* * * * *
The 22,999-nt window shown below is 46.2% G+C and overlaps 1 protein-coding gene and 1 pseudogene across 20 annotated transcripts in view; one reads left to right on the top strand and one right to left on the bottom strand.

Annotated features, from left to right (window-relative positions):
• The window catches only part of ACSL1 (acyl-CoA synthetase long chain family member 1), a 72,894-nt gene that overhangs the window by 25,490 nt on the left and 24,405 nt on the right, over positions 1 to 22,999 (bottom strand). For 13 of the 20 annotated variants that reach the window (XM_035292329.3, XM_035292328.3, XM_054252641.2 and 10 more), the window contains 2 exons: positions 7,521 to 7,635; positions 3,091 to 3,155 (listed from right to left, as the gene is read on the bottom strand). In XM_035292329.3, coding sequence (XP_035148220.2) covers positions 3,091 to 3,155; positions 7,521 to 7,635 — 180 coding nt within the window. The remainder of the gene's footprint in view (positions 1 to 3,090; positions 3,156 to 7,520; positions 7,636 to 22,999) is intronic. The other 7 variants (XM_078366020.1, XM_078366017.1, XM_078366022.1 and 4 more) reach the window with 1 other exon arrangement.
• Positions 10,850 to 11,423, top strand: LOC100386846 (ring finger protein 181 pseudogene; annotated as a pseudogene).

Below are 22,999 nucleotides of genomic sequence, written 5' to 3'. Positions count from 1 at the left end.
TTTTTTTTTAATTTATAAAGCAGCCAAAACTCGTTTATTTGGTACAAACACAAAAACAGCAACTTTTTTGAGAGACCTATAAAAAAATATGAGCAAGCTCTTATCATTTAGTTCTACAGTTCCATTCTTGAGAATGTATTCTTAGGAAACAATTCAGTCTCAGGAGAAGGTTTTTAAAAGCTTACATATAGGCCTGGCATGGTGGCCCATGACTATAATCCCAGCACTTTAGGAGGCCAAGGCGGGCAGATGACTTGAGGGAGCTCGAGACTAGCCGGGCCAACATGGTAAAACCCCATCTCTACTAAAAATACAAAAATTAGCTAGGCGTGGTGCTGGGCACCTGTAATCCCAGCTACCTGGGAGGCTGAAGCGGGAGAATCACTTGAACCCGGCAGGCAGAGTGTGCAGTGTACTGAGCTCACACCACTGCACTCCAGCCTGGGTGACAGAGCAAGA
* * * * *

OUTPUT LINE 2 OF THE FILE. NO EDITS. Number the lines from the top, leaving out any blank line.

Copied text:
Annotated features, from left to right (window-relative positions):